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News: Javalobby puts up money to port Java to OLPC

  1. Javalobby puts up money to port Java to OLPC (27 messages)

    Rick Ross has offered to contribute up to $5000 of seed money to someone who will "and plan a reasonable, credible project to bring Java" to the One Laptop Per Child PC. His point: this is a huge opportunity for Java, and lacks effort instead of availability.
    the real problem: "the basic bottleneck, on this as in most things OLPC, is shortage of people. The core team is focused on the core, and on each deadline. The community fills in the many opportunties that leaves. And it doesn't look like anyone is really pushing on Java yet." There you have it, the problem is manpower. Nobody presently involved is pushing on Java. This is one of those rare moments of opportunity, and we should not let it pass us by. The Java community could make a meaningful contribution to this amazing and worthwhile project. I hope you will think it over and decide to get involved. There are so many times in life when we feel powerless to change things, but in this case your help could make all the difference. Javalobby will put its money where its mouth is on this one. If someone out there will organize and plan a reasonable, credible project to bring Java to the OLPC, then Javalobby is prepared to get things rolling by contributing up to $5000 in seed funding. We will also, of course, be happy to provide project hosting resources and assist in promoting awareness of the project. If anyone else would also like to commit to help funding such a project, then send me a note, and I'll get back in touch with you if a project team emerges to move this forward.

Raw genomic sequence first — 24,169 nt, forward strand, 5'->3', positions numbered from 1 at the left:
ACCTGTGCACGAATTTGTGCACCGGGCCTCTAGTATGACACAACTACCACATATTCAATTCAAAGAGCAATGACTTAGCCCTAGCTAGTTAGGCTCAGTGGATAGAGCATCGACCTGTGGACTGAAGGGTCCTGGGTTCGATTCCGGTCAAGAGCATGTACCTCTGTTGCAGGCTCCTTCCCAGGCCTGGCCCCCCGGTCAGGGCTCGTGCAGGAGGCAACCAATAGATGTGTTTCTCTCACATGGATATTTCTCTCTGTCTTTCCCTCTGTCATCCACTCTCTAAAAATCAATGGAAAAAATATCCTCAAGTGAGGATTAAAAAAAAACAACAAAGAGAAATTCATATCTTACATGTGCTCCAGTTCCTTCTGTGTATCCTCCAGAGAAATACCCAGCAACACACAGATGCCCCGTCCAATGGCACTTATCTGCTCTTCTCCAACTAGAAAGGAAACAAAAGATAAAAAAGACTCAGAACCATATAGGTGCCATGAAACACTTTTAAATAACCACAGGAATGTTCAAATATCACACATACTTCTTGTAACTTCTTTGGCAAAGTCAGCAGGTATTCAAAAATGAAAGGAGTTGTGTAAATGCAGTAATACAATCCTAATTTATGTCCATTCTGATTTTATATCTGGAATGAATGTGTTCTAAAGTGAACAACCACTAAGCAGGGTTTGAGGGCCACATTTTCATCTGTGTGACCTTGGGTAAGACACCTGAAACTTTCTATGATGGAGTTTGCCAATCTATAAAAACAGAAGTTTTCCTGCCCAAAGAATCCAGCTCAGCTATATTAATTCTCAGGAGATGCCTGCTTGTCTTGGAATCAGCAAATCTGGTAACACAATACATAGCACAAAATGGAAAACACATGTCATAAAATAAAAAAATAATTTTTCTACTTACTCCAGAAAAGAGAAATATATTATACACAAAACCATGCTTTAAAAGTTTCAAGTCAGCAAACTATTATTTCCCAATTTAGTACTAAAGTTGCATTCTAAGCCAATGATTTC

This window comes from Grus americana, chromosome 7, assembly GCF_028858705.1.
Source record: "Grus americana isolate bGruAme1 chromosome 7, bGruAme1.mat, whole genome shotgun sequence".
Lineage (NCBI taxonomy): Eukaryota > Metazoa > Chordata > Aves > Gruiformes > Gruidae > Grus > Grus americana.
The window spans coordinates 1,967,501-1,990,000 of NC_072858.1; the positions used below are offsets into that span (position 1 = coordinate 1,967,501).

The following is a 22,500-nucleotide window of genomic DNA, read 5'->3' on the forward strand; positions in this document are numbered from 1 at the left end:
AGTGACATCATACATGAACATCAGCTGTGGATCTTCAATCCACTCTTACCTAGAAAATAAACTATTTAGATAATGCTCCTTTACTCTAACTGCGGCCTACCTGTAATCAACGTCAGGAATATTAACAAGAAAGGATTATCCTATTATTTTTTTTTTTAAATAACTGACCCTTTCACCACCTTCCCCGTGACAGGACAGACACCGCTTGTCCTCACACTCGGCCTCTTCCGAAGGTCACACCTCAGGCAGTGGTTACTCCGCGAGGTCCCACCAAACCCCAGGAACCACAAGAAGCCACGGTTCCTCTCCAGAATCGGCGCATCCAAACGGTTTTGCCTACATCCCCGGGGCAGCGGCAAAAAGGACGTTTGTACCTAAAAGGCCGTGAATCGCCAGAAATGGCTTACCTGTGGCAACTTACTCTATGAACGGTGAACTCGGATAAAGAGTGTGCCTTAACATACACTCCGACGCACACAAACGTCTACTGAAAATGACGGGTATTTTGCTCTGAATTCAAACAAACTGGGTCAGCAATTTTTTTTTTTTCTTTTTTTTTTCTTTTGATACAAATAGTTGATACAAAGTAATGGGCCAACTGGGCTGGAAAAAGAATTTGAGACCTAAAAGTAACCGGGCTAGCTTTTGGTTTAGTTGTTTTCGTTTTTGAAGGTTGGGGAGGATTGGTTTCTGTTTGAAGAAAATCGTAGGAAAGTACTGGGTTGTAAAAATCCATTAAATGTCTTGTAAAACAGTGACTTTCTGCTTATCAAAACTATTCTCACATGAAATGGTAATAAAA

Way to go, Rick. TSS applauds your drive on this, and hopes that someone does, indeed, step up.

    Threaded Messages (27)

  2. fantastic idea[ Go to top ]

    What a great idea to fast track java to the OLPC. I find the lack of OLPC resources kind of shocking given its media attention.
  3. From http://wiki.laptop.org/go/Software_components#Programming_environment * Adobe's Flash Player and Java™ virtual machine can be added via Yum or RPM install but are not part of the standard distribution. Leonardo Bueno
  4. Re: Great offer[ Go to top ]